Beinn Dubh from Mullach Dubh
Beinn Dubh


Estimated net time 1½-2 hours
Difficulty No difficulties.
Drinking water No access to drinking water.
GSM coverage Unknown.
Parking Room for several cars at trail head.
Start height 138 metres
Vertical metres 200 metres for the roundtrip
Trip distance 5.2 km
GPS-file X - Do not follow the ascent route from Loch Fada to the base of the mountain!
Route photo  


From Port Ellen on Islay drive north on road A846. At Bridgend continue on A846 towards Port Askaig for 7.4 km. Turn right (signed for "Mulindry"), and drive another 2.6 km. Here you turn left onto a gravel/dirt road and drive 500 metres, where the road is closed by a gate. Find parking here.

Follow the dirt road east, towards Beinn Dubh. Where the road ends continue south and aim for the bottom of the south-west ridge of the mountain (do not get tempted to cross the wet area at the foot of the mountain; if you do you will be waist deep in mud). Follow this rounded ridge all the way to the summit, which is marked by a cairn.

The easiest descent route follows the ascent route.



02. May 2009

This was my third hike this fine Saturday, and Pål joined me also for this hike. After our lunch at Port Charlotte we drove directly to the trail head, and by 15:40 we were on our way.

We walked along the farm road leading to the base of the mountain, and from the end of the road decided to head straight up the hill to the summit. After a little while we got to an area that seemed to be a bit wet, but the water seemed to be restricted to the ditches so we assumed it OK to walk on the dry (seemingly) land between the ditches. However, we soon found that what appeared to be dry land was also pretty wet. After a few tens of metres Pål got second thoughts about proceeding, but by now I was already wet to my ankles and assumed it couldn't get any worse. Seconds later I was standing with mud to my waist, and thinking more about survival (for both camera and myself) than whether I was wet or not. After a fair bit of struggle I managed to get myself onto a piece of land floating in the water, before it was down again. This second time I was at least mentally prepared, and just hoped that I wouldn't get any deeper than the last "dive". I was now close to dry land on the other side, and decided to keep going, as opposed to my wiser friend Pål, who had turned around and was heading up the ridge to the right of my swimming pool.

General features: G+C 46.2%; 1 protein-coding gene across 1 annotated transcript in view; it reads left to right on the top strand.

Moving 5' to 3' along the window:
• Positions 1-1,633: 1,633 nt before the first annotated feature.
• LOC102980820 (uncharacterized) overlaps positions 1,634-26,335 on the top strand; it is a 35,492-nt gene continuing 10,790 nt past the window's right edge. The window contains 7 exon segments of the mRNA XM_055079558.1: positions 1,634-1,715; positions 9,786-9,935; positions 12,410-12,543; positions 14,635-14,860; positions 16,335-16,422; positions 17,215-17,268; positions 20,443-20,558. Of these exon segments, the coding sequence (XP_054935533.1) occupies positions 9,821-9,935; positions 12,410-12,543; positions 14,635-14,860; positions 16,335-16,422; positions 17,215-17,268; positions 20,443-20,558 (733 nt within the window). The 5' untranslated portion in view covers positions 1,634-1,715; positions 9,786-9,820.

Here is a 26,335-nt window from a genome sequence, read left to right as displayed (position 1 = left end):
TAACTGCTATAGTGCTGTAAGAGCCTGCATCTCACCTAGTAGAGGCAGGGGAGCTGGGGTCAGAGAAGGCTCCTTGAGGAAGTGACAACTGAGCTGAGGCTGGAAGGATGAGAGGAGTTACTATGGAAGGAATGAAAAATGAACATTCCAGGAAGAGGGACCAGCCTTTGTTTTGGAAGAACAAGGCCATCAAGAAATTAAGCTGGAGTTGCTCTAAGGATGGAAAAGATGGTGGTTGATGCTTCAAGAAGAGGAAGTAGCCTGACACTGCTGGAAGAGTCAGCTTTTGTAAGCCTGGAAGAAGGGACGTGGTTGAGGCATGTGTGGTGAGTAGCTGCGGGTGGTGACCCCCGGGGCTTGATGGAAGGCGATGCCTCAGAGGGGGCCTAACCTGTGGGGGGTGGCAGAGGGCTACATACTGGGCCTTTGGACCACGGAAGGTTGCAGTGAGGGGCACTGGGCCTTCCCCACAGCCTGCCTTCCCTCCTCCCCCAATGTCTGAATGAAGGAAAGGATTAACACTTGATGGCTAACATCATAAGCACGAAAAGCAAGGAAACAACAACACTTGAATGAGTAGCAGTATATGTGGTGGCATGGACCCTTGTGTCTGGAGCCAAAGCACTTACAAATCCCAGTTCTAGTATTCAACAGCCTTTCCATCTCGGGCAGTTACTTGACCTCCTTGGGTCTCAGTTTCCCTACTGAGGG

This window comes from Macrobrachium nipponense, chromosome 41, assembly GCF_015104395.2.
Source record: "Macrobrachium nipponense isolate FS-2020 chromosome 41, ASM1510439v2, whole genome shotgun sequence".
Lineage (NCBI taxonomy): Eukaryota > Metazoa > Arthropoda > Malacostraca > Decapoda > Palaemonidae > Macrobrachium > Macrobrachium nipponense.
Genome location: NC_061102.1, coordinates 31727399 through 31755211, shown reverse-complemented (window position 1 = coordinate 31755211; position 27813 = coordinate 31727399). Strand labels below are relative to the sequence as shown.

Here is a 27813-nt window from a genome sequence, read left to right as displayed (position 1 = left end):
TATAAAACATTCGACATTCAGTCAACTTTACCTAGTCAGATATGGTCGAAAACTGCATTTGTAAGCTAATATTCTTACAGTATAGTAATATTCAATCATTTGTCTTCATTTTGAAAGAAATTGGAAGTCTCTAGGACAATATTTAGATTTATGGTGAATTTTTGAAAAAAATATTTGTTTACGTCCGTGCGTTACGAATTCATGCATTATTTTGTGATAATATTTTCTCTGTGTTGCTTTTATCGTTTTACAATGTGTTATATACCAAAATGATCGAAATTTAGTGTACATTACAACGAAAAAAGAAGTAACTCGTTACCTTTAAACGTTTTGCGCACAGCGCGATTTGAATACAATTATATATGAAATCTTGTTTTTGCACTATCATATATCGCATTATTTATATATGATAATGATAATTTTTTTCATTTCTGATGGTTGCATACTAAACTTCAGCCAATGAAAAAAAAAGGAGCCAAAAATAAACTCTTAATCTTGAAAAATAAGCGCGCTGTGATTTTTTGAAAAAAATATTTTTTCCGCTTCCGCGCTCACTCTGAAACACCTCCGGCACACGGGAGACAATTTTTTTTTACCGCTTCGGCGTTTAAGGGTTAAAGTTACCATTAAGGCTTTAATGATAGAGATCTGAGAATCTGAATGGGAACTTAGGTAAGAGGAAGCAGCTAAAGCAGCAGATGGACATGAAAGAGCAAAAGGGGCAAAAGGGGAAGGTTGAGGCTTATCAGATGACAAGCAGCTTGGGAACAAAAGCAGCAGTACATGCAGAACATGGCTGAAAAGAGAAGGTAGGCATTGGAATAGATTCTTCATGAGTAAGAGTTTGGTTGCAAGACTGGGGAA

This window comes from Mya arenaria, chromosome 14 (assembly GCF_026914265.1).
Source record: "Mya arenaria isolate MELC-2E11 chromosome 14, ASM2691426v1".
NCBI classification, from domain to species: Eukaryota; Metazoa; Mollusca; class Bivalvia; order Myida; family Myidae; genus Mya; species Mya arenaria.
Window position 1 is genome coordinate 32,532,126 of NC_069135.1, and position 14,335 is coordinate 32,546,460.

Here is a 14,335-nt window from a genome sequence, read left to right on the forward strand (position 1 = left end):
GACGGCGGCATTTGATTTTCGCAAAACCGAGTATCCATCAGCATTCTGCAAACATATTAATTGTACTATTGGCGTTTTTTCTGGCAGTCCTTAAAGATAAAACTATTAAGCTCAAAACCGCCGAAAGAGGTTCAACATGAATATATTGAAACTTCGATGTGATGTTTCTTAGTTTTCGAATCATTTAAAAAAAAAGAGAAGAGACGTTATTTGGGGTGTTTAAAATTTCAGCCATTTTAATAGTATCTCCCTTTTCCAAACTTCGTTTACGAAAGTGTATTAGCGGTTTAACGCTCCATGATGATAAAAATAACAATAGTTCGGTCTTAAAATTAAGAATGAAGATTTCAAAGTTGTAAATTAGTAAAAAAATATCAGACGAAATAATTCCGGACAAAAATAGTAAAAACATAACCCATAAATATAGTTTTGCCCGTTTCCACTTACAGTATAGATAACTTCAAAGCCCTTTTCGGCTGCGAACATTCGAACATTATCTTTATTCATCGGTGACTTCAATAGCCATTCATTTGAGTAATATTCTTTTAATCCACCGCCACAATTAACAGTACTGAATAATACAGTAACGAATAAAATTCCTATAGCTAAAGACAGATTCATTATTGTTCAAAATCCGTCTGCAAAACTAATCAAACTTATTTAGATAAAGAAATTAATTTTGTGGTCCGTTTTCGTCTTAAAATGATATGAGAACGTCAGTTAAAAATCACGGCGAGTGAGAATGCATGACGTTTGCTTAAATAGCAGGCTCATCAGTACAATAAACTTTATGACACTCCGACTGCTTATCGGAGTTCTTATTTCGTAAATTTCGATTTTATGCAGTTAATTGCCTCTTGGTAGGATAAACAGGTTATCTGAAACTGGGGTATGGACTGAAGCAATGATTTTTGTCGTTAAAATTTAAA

Soon I found myself on dry land, and had time to undress to wrench my clothes before Pål caught up with me. My biggest concern now wasn't the fact that I was soaking wet, but what germs and other nasty stuff did the mud contain? I did a quick check of my legs to see if there were blood-sucking creatures having a feast, but none were found so I got dressed again and joined Pål for the hill up to the summit.

From the summit we had excellent views across to Jura, and the Paps, but being soaking wet I didn't fancy standing still for very long. So after the compulsory photos were taken we headed back down. This time we both used the route along the ridge, which was a fine route and not that much longer than the "short-cut" I had attempted for the ascent. Down in the hill-side Pål stumbled across an adder, but for the rest it was plain sailing back to the car.

The motivation for a quick drive back to Machrie was by now very high. One thing was the need for a shower and clean clothes, but there was also a major desire to get to the bar, after having bagged three small Islay mountains during a long day.

Photos 02.05.2009